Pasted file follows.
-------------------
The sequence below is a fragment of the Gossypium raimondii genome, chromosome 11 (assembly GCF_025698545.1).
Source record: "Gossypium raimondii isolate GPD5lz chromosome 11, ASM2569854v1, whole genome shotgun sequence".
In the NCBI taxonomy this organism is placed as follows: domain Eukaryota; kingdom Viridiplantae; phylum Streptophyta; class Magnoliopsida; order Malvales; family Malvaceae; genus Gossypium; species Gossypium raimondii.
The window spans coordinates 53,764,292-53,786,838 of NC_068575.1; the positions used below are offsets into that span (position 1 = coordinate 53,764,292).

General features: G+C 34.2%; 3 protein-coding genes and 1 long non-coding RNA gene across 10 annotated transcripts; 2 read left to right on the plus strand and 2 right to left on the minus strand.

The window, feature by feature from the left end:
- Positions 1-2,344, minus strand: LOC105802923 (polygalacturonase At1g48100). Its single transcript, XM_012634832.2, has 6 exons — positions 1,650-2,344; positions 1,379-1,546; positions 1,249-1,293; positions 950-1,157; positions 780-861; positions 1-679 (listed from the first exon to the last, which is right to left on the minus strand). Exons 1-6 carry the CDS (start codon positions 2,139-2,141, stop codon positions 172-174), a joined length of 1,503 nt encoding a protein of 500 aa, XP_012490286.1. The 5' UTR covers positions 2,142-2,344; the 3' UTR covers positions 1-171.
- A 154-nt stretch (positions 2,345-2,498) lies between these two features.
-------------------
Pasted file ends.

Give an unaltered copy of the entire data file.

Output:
The sequence below is a fragment of the Gossypium raimondii genome, chromosome 11 (assembly GCF_025698545.1).
Source record: "Gossypium raimondii isolate GPD5lz chromosome 11, ASM2569854v1, whole genome shotgun sequence".
In the NCBI taxonomy this organism is placed as follows: domain Eukaryota; kingdom Viridiplantae; phylum Streptophyta; class Magnoliopsida; order Malvales; family Malvaceae; genus Gossypium; species Gossypium raimondii.
The window spans coordinates 53,764,292-53,786,838 of NC_068575.1; the positions used below are offsets into that span (position 1 = coordinate 53,764,292).

General features: G+C 34.2%; 3 protein-coding genes and 1 long non-coding RNA gene across 10 annotated transcripts; 2 read left to right on the plus strand and 2 right to left on the minus strand.

The window, feature by feature from the left end:
- Positions 1-2,344, minus strand: LOC105802923 (polygalacturonase At1g48100). Its single transcript, XM_012634832.2, has 6 exons — positions 1,650-2,344; positions 1,379-1,546; positions 1,249-1,293; positions 950-1,157; positions 780-861; positions 1-679 (listed from the first exon to the last, which is right to left on the minus strand). Exons 1-6 carry the CDS (start codon positions 2,139-2,141, stop codon positions 172-174), a joined length of 1,503 nt encoding a protein of 500 aa, XP_012490286.1. The 5' UTR covers positions 2,142-2,344; the 3' UTR covers positions 1-171.
- A 154-nt stretch (positions 2,345-2,498) lies between these two features.